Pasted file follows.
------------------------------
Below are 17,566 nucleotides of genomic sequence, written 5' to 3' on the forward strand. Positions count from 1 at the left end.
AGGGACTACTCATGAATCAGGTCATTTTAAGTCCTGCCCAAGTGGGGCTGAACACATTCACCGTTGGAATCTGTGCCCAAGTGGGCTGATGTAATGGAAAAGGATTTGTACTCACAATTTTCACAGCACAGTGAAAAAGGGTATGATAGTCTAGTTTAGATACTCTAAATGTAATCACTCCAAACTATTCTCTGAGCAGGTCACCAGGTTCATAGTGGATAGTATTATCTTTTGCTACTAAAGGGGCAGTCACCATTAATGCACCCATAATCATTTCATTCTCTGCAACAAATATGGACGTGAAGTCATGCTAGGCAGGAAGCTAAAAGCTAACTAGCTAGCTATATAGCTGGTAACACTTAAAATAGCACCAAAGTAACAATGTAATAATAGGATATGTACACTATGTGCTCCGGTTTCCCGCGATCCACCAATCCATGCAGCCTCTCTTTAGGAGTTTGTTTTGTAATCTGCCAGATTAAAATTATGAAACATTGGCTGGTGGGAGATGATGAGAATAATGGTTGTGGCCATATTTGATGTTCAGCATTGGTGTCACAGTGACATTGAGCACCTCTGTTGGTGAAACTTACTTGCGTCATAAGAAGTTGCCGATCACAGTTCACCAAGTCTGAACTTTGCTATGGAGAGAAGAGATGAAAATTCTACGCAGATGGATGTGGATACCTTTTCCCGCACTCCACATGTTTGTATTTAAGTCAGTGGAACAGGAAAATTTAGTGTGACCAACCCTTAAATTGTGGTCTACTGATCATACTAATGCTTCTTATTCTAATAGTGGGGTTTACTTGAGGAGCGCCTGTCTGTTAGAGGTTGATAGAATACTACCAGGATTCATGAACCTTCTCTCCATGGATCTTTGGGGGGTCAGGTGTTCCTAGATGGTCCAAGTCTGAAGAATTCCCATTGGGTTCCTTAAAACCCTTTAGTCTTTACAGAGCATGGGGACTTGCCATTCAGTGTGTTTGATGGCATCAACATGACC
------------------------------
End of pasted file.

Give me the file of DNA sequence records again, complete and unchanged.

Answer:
Below are 17,566 nucleotides of genomic sequence, written 5' to 3' on the forward strand. Positions count from 1 at the left end.
AGGGACTACTCATGAATCAGGTCATTTTAAGTCCTGCCCAAGTGGGGCTGAACACATTCACCGTTGGAATCTGTGCCCAAGTGGGCTGATGTAATGGAAAAGGATTTGTACTCACAATTTTCACAGCACAGTGAAAAAGGGTATGATAGTCTAGTTTAGATACTCTAAATGTAATCACTCCAAACTATTCTCTGAGCAGGTCACCAGGTTCATAGTGGATAGTATTATCTTTTGCTACTAAAGGGGCAGTCACCATTAATGCACCCATAATCATTTCATTCTCTGCAACAAATATGGACGTGAAGTCATGCTAGGCAGGAAGCTAAAAGCTAACTAGCTAGCTATATAGCTGGTAACACTTAAAATAGCACCAAAGTAACAATGTAATAATAGGATATGTACACTATGTGCTCCGGTTTCCCGCGATCCACCAATCCATGCAGCCTCTCTTTAGGAGTTTGTTTTGTAATCTGCCAGATTAAAATTATGAAACATTGGCTGGTGGGAGATGATGAGAATAATGGTTGTGGCCATATTTGATGTTCAGCATTGGTGTCACAGTGACATTGAGCACCTCTGTTGGTGAAACTTACTTGCGTCATAAGAAGTTGCCGATCACAGTTCACCAAGTCTGAACTTTGCTATGGAGAGAAGAGATGAAAATTCTACGCAGATGGATGTGGATACCTTTTCCCGCACTCCACATGTTTGTATTTAAGTCAGTGGAACAGGAAAATTTAGTGTGACCAACCCTTAAATTGTGGTCTACTGATCATACTAATGCTTCTTATTCTAATAGTGGGGTTTACTTGAGGAGCGCCTGTCTGTTAGAGGTTGATAGAATACTACCAGGATTCATGAACCTTCTCTCCATGGATCTTTGGGGGGTCAGGTGTTCCTAGATGGTCCAAGTCTGAAGAATTCCCATTGGGTTCCTTAAAACCCTTTAGTCTTTACAGAGCATGGGGACTTGCCATTCAGTGTGTTTGATGGCATCAACATGACC